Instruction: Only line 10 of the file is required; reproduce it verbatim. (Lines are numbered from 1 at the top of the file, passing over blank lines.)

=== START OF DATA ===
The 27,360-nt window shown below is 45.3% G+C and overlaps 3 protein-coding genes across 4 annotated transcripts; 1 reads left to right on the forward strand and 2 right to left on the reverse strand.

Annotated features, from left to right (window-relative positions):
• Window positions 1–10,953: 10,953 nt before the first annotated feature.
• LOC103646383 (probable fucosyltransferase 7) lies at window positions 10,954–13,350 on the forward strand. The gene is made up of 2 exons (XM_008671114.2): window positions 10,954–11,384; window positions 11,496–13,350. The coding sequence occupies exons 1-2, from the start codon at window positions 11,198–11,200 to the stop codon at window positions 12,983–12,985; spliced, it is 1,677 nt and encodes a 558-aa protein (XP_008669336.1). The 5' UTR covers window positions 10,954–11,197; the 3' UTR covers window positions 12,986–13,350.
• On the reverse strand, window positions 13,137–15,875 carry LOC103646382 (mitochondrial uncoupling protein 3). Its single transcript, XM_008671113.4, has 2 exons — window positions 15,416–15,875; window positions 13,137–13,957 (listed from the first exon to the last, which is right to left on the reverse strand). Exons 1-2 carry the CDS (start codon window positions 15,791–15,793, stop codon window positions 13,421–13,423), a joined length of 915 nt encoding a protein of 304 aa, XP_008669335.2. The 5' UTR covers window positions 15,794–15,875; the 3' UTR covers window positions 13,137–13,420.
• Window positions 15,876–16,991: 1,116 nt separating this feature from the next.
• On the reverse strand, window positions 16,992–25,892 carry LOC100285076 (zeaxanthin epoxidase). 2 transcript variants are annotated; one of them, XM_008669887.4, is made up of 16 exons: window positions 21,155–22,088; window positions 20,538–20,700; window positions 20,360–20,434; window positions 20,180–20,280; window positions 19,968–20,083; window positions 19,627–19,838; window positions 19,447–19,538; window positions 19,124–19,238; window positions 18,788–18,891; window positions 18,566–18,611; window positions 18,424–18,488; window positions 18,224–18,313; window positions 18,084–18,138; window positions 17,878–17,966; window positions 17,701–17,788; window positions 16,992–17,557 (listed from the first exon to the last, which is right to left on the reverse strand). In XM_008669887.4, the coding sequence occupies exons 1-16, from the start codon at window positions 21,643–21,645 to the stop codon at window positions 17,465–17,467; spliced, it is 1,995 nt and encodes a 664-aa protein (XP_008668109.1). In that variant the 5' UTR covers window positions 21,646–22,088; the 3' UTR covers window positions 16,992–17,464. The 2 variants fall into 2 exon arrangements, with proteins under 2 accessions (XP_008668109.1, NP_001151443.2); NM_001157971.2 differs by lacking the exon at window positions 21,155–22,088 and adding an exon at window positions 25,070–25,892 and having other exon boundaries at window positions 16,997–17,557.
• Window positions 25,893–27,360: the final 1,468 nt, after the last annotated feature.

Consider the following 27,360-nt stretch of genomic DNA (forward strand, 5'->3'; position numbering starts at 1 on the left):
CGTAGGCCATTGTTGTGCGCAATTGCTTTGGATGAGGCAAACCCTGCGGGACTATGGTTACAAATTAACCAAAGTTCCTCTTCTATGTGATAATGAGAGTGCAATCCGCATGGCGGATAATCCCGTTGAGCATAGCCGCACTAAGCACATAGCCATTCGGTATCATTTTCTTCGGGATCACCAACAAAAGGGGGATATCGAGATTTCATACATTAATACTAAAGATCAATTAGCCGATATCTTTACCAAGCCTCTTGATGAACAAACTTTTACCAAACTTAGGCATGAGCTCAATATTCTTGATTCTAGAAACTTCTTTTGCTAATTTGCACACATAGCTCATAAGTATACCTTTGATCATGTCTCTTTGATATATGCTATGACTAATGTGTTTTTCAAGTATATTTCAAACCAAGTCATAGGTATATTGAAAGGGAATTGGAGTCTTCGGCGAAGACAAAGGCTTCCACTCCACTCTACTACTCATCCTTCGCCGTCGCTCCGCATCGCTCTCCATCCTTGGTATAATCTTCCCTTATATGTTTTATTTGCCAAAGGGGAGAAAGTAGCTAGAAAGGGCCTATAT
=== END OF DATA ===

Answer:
CGTAGGCCATTGTTGTGCGCAATTGCTTTGGATGAGGCAAACCCTGCGGGACTATGGTTACAAATTAACCAAAGTTCCTCTTCTATGTGATAATGAGAGTGCAATCCGCATGGCGGATAATCCCGTTGAGCATAGCCGCACTAAGCACATAGCCATTCGGTATCATTTTCTTCGGGATCACCAACAAAAGGGGGATATCGAGATTTCATACATTAATACTAAAGATCAATTAGCCGATATCTTTACCAAGCCTCTTGATGAACAAACTTTTACCAAACTTAGGCATGAGCTCAATATTCTTGATTCTAGAAACTTCTTTTGCTAATTTGCACACATAGCTCATAAGTATACCTTTGATCATGTCTCTTTGATATATGCTATGACTAATGTGTTTTTCAAGTATATTTCAAACCAAGTCATAGGTATATTGAAAGGGAATTGGAGTCTTCGGCGAAGACAAAGGCTTCCACTCCACTCTACTACTCATCCTTCGCCGTCGCTCCGCATCGCTCTCCATCCTTGGTATAATCTTCCCTTATATGTTTTATTTGCCAAAGGGGAGAAAGTAGCTAGAAAGGGCCTATAT